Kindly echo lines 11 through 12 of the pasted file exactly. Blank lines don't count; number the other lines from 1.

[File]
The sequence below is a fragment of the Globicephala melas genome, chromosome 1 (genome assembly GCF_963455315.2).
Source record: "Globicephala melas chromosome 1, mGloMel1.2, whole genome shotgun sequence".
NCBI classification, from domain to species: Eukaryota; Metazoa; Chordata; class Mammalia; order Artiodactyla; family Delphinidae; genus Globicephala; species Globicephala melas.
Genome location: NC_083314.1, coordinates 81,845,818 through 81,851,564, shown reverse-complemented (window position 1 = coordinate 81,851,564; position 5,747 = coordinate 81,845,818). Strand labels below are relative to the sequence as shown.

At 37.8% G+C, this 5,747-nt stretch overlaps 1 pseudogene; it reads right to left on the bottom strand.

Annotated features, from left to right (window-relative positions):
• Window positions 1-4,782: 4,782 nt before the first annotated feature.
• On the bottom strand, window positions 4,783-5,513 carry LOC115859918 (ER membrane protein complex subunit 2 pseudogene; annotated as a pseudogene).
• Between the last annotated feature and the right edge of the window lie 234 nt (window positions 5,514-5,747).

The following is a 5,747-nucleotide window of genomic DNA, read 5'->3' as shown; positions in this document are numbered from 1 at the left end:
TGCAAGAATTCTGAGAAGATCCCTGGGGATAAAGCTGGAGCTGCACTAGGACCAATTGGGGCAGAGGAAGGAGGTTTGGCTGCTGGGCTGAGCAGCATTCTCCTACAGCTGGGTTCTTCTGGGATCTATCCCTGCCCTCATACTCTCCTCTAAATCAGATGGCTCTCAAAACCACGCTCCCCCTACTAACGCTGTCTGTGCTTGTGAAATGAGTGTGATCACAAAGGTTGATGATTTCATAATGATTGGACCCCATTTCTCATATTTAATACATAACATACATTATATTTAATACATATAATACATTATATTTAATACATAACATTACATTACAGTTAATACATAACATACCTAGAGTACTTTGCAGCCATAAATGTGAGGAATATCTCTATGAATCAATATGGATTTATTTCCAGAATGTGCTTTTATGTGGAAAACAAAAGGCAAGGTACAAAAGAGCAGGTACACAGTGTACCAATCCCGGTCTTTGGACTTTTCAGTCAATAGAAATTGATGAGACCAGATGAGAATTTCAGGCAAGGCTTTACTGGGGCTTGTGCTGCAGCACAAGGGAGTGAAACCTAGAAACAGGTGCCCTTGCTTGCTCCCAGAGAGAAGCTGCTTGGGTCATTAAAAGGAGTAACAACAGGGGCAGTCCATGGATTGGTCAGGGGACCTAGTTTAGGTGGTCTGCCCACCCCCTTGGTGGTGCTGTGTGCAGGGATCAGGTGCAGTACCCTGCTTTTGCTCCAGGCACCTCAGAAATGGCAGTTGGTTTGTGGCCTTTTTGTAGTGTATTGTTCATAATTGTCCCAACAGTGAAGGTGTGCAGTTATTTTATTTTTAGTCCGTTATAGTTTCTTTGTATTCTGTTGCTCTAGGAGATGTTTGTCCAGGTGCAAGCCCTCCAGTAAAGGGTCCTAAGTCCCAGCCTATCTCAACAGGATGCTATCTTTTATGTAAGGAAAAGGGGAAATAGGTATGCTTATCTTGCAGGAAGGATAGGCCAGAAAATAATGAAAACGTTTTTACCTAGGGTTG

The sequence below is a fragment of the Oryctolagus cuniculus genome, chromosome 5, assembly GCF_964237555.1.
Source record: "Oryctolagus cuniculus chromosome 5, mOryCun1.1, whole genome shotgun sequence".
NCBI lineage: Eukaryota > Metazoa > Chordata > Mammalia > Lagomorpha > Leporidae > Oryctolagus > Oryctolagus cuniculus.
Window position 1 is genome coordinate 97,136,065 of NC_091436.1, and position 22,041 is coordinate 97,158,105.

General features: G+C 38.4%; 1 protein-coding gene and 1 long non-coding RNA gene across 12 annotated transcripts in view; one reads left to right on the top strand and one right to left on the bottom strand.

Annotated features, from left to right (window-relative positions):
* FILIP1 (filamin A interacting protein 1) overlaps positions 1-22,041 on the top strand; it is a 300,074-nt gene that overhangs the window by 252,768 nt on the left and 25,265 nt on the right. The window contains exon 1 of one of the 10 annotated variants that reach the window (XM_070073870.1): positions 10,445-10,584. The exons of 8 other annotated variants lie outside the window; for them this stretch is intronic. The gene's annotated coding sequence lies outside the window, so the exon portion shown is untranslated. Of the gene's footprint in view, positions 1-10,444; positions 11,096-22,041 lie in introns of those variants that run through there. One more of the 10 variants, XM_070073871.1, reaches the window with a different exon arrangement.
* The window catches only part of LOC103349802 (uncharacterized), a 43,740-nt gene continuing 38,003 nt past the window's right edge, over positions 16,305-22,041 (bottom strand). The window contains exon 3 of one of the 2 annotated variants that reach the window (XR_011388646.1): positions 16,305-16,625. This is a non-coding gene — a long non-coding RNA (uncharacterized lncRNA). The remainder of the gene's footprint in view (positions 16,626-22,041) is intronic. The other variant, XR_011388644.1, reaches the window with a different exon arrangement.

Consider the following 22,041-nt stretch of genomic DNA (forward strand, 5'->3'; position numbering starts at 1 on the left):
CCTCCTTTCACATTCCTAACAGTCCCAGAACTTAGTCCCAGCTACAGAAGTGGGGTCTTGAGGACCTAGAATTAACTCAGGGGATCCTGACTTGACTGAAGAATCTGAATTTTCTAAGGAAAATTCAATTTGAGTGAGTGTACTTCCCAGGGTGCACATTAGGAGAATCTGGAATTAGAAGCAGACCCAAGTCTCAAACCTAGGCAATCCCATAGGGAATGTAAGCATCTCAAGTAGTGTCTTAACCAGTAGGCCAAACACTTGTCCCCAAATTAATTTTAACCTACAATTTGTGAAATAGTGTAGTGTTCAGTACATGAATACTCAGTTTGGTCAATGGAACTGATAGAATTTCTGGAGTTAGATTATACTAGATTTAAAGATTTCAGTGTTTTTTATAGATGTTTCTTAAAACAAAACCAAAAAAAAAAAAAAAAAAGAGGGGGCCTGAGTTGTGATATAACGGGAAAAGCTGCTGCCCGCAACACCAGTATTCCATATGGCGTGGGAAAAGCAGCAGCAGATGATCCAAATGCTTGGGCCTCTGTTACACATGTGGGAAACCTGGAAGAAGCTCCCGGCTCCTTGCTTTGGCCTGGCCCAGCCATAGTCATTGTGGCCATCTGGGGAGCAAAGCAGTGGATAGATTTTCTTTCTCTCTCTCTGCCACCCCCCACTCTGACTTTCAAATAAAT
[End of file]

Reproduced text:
TGCAAGAATTCTGAGAAGATCCCTGGGGATAAAGCTGGAGCTGCACTAGGACCAATTGGGGCAGAGGAAGGAGGTTTGGCTGCTGGGCTGAGCAGCATTCTCCTACAGCTGGGTTCTTCTGGGATCTATCCCTGCCCTCATACTCTCCTCTAAATCAGATGGCTCTCAAAACCACGCTCCCCCTACTAACGCTGTCTGTGCTTGTGAAATGAGTGTGATCACAAAGGTTGATGATTTCATAATGATTGGACCCCATTTCTCATATTTAATACATAACATACATTATATTTAATACATATAATACATTATATTTAATACATAACATTACATTACAGTTAATACATAACATACCTAGAGTACTTTGCAGCCATAAATGTGAGGAATATCTCTATGAATCAATATGGATTTATTTCCAGAATGTGCTTTTATGTGGAAAACAAAAGGCAAGGTACAAAAGAGCAGGTACACAGTGTACCAATCCCGGTCTTTGGACTTTTCAGTCAATAGAAATTGATGAGACCAGATGAGAATTTCAGGCAAGGCTTTACTGGGGCTTGTGCTGCAGCACAAGGGAGTGAAACCTAGAAACAGGTGCCCTTGCTTGCTCCCAGAGAGAAGCTGCTTGGGTCATTAAAAGGAGTAACAACAGGGGCAGTCCATGGATTGGTCAGGGGACCTAGTTTAGGTGGTCTGCCCACCCCCTTGGTGGTGCTGTGTGCAGGGATCAGGTGCAGTACCCTGCTTTTGCTCCAGGCACCTCAGAAATGGCAGTTGGTTTGTGGCCTTTTTGTAGTGTATTGTTCATAATTGTCCCAACAGTGAAGGTGTGCAGTTATTTTATTTTTAGTCCGTTATAGTTTCTTTGTATTCTGTTGCTCTAGGAGATGTTTGTCCAGGTGCAAGCCCTCCAGTAAAGGGTCCTAAGTCCCAGCCTATCTCAACAGGATGCTATCTTTTATGTAAGGAAAAGGGGAAATAGGTATGCTTATCTTGCAGGAAGGATAGGCCAGAAAATAATGAAAACGTTTTTACCTAGGGTTG

The sequence below is a fragment of the Oryctolagus cuniculus genome, chromosome 5, assembly GCF_964237555.1.